All in all, we need to approach our consumption of news the same way we eat fish. Swallow the meat and spit out the bones.

  3. I think I would agree that nothing should be done based on fear. The number one thing standing between me and the next right thing to do, is fear.

    There is a great deal of talk about Progressives proposing a mortgage strike in May and Chase Bank is specifically named. Last January, Obama named Chase Bank executive Bill Daley as Chief Of Staff. This pair of events together seems very odd to me. I'm wondering if another element of Obama's chaos plan is to cause a run on small banks in order to eliminate them. In that case, any government report regarding the solvency of small banks is not to be trusted and taking your money out of a small bank, and contributing to a run on that bank, would be playing into the chaos plan.

    If I could, I think I would still invest in the most adorable little Jersey heifer ever instead of keeping my money in the bank, but it is important today not to be driven by fear.

  4. The FDIC will not be able to cover all losses and as a result will either forfeit paying them or the Fed will print more money. In either instance, what you have will be zilch or worth zilch.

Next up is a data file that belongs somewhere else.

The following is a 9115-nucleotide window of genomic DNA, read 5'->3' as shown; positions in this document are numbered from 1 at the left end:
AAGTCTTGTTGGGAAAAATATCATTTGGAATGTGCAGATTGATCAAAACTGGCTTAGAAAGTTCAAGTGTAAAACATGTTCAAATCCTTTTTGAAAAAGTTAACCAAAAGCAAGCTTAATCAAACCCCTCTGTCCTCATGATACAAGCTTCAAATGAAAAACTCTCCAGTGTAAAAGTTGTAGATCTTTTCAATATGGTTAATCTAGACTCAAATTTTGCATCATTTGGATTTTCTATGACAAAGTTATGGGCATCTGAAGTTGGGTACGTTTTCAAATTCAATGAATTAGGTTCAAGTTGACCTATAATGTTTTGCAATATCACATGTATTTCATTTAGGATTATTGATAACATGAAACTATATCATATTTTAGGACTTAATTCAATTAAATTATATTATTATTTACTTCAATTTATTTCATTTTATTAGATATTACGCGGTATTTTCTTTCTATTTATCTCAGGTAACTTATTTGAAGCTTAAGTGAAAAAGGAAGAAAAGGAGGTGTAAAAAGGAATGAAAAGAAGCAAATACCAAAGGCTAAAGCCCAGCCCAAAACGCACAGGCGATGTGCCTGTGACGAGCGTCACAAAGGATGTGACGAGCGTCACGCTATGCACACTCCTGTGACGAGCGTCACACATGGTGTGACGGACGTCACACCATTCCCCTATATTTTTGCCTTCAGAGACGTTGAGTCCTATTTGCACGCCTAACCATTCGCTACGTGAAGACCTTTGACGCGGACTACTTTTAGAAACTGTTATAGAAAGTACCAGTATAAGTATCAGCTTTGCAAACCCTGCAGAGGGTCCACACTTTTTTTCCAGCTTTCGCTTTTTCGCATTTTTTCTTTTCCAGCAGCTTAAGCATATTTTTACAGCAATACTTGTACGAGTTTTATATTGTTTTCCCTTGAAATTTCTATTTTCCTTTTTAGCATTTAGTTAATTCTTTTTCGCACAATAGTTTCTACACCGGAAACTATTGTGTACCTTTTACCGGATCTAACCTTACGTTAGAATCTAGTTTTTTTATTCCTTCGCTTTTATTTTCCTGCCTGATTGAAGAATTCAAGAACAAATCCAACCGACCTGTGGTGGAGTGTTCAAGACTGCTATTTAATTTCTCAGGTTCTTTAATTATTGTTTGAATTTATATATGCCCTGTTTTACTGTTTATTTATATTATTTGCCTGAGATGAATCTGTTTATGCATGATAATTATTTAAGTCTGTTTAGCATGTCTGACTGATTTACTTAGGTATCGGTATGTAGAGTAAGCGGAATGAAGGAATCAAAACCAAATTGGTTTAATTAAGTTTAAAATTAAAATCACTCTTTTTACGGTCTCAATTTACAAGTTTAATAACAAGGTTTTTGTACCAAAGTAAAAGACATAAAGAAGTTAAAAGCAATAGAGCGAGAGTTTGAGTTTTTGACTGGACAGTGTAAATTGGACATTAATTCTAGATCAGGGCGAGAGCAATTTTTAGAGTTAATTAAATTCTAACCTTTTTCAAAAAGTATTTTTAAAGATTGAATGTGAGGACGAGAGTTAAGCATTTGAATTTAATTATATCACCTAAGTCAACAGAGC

I do agree with supporting your local bank, but do not keep more in it than you are willing to lose and DO keep a good amount of cash at home. Doing so will keep your family safe if there is a run on banks in your area. You can be grabbing last minute supplies at the stores while the majority of people are pounding at the doors of the bank!

  5. I think your commenter is missing the point. We've reduced our liquidity, not out of fear that the banks will fail, but out of recognition of the FACT that our purchasing power is diminishing with each passing day.